Good luck, and sadly I recognize too many of your frustrations which is likely an indication that I am also constantly picking music that is too hard.

Calvera's submission for the last recital

Last edited by KevinM; 09/07/20 03:50 AM.
Re: Granyala's Q&A regarding practice frustration and patience
Granyala #3022304 09/07/20 03:52 AM
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Well seems linke I misunderstood you initially. Language is complicated and flawed it seems. I can only tell you what I do, that might work for you, or not, but I’m not a teacher, so take it with caution:

1. I pick pieces on different levels. Currently I am around grade 3/4, so I will have a project piece I work on around grade 5/6, a regular piece around grade 3/4 and a whole bunch of things that are really easy for me to learn on grade 1/2. I also make sure the pieces aren’t all in the same state, to get variance there, too. That way I don’t have to be hyper focused all the time. I also make sure, to always play just for fun. Something that I play just for my enjoyment, something from my active repertoire most likely, or something fun from an app like Simply Piano.

2. I pick up to 10 pieces that I keep in the active repertoire. Every practice session I devote around 10min to play through 2 or 3 of them. That way I play each one at least once a week, for me that’s enough to keep them in active memory. Those are also the pieces I polish the most and sometimes I will drop an old one and add a new, more complex piece. I don’t look back at those, I can easily learn those again if I ever want, but usually those are pieces that I have outgrown.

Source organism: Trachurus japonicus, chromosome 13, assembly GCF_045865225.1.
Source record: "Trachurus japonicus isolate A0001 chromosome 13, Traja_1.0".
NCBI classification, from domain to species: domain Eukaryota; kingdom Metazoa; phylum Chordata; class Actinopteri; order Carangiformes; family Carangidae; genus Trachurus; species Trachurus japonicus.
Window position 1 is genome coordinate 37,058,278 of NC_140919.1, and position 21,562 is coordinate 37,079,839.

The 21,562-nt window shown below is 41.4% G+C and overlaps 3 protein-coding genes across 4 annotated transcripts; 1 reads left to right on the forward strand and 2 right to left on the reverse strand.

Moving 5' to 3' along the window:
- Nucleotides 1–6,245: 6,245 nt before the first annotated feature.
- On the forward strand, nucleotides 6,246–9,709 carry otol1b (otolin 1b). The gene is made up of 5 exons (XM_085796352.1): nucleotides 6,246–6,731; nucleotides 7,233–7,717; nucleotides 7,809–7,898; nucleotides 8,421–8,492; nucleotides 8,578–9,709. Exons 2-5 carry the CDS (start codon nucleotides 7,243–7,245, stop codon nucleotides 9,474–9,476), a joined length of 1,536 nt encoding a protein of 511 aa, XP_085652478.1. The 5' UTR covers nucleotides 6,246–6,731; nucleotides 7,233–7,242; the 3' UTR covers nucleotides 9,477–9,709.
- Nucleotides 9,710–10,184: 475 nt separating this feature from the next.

3. Sorry, I can’t help you there. I have accepted that learning the piano is a marathon, it takes time. Things that were very hard a year ago are easy now. I do this just for fun, I don’t mind if it takes years. I make sure that every practice session is enjoyable, if something is currently to hard, for example because I underestimated it, I just let it rest for a while.

Re: Granyala's Q&A regarding practice frustration and patience
Granyala #3022335 09/07/20 06:03 AM
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1. How can piano practice be enjoyed or even be perceived as relaxing?
It must first be a solvable problem, then it must be solved. That's enjoyable and rewarding.

If you can "play" the Moonlight but the error rate is high you can't actually play it. If the error rate is high it's too difficult for you to play accurately enough and well enough. Time to stop building bad technique into it and let it rest for a few years. Listen to professional recordings of it instead.